- Cohen and Rosenzweig ch. 2 -4 (Getting Started, Becoming Digital)
- Ryan Cordell, “Creating and Maintaining a Professional Presence Online,” Profhacker (Oct. 3, 2012). http://chronicle.com/blogs/profhacker/creating-and-maintaining-a-professional-presence-online-a-roundup-and-reflection/43030
- “Creating Your Web Presence: A Primer for Academics,” Profhacker (February 14, 2011) http://chronicle.com/blogs/profhacker/creating-your-web-presence-a-primer-for-academics/30458
- Jeffrey Zeldman, “Understanding Web Design,” A List Apart (November 20, 2007). http://www.alistapart.com/articles/understandingwebdesign/
Unlike most, I do not have a personal website, I am not on academia.edu and I do not have a LinkedIn profile. On facebook, my first and last name are both shortened, so I can only be found by people who know me by my nickname. However, after these readings, I definitely see the importance behind creating an academic and networking presence on the Internet. Posting papers, academic interests, and most importantly, a resume, can definitely do more good than harm online. I have always been hesitant because of the uncertainties that there are on the internet in terms of identity manipulation and future employers impression, but having a website could be a very good idea. As Cordell states, it’s a professional presence, and thus a very proper one on the internet. And as an aspiring academic, he states that it is crucial for networking around the world. I do not think I will bring my presence to twitter and ‘tweet’ daily, but I will definitely look into the creation of a LinkedIn profile and definitely an academic websites. Furthermore, the idea of having my papers online is a fantastic one – especially for people who might be doing research in the field I am interested in.
Professor Hacker definitely emphasizes the boundaries that should be adhered to when having an online presence. Articles of interest, historians of my field etc. would be perfect on an academic webpage/profile of mine. Hacker also notes the importance of the professional space that needs to be maintained online. You should present yourself online as you would for an interview – and this is what I have always been taught to do since a young age, even with a facebook profile. Always be careful what you post. I do not however think I would go so far as following Google Alerts of myself. I am not that interesting in what people are looking up when they type in my name. To that extent, I feel as if it’s an invasion of privacy for both myself and the searcher – I would rather not know.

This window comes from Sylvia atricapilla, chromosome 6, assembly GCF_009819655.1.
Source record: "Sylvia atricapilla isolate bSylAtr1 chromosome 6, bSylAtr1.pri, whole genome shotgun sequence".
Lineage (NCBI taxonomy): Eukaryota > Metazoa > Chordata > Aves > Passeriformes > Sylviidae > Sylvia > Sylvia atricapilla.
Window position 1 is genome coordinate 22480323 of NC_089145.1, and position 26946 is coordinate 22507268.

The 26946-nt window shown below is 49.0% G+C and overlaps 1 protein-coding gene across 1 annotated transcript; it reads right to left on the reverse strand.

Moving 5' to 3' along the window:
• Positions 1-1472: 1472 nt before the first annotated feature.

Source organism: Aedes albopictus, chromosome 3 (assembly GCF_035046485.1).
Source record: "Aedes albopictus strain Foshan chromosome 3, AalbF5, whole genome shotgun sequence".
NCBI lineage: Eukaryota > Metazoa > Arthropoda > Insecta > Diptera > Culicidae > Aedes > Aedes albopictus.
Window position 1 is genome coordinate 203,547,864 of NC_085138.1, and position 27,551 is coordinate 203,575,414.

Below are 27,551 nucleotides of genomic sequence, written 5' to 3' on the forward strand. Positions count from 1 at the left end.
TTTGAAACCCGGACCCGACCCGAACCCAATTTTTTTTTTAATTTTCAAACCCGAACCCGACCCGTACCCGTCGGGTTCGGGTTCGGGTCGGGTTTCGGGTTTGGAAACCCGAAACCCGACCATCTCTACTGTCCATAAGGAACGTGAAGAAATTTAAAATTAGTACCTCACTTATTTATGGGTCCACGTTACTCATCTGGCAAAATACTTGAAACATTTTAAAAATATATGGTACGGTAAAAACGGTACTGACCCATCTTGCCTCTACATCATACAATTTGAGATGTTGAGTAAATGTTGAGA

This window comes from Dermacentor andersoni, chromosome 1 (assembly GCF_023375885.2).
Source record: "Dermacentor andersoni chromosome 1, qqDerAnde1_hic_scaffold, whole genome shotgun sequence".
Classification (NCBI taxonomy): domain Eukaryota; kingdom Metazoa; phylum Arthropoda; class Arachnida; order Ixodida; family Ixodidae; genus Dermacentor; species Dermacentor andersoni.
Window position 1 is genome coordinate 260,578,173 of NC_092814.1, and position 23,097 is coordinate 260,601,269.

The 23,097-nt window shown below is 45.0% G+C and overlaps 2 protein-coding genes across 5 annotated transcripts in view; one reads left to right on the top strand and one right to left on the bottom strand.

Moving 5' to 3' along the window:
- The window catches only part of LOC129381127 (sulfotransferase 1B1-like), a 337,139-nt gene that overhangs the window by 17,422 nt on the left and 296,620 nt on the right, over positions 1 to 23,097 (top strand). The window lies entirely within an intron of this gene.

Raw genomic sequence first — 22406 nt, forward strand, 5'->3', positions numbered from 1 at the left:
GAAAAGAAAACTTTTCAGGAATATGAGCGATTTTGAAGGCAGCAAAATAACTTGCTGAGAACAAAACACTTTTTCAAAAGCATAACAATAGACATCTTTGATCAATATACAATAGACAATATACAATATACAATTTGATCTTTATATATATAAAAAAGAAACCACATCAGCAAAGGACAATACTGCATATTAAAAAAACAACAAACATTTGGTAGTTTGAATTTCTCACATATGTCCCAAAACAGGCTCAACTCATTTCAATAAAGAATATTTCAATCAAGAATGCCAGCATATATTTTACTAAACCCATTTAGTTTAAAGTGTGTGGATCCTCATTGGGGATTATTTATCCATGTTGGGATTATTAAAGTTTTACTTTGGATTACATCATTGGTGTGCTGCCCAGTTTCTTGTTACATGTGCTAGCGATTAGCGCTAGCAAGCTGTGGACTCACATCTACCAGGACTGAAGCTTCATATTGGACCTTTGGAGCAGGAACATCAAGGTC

I have always been a fan of websites and web design. Throughout my undergraduate years, I made multiple websites on Wix, one of my favorite tools to create terrific-looking websites. I am very picky about clarity, cohesion, and visualization on websites. I am the first to judge a website based on its appearance and understandability. Particularly with historical websites. They must look professional, reliable, and easy to cite. If there is not enough information for me to properly cite a website (author, date, etc.) then I will not use it or rely on it for information. With these websites such as Wix, you do not have to program at all, and if you choose to, you can Google how to program what you want, and it is very easy to change things to your liking. Thus, web design and creation are very easy tools – and they could be of great use for an academic website of mine, if I decide to create one.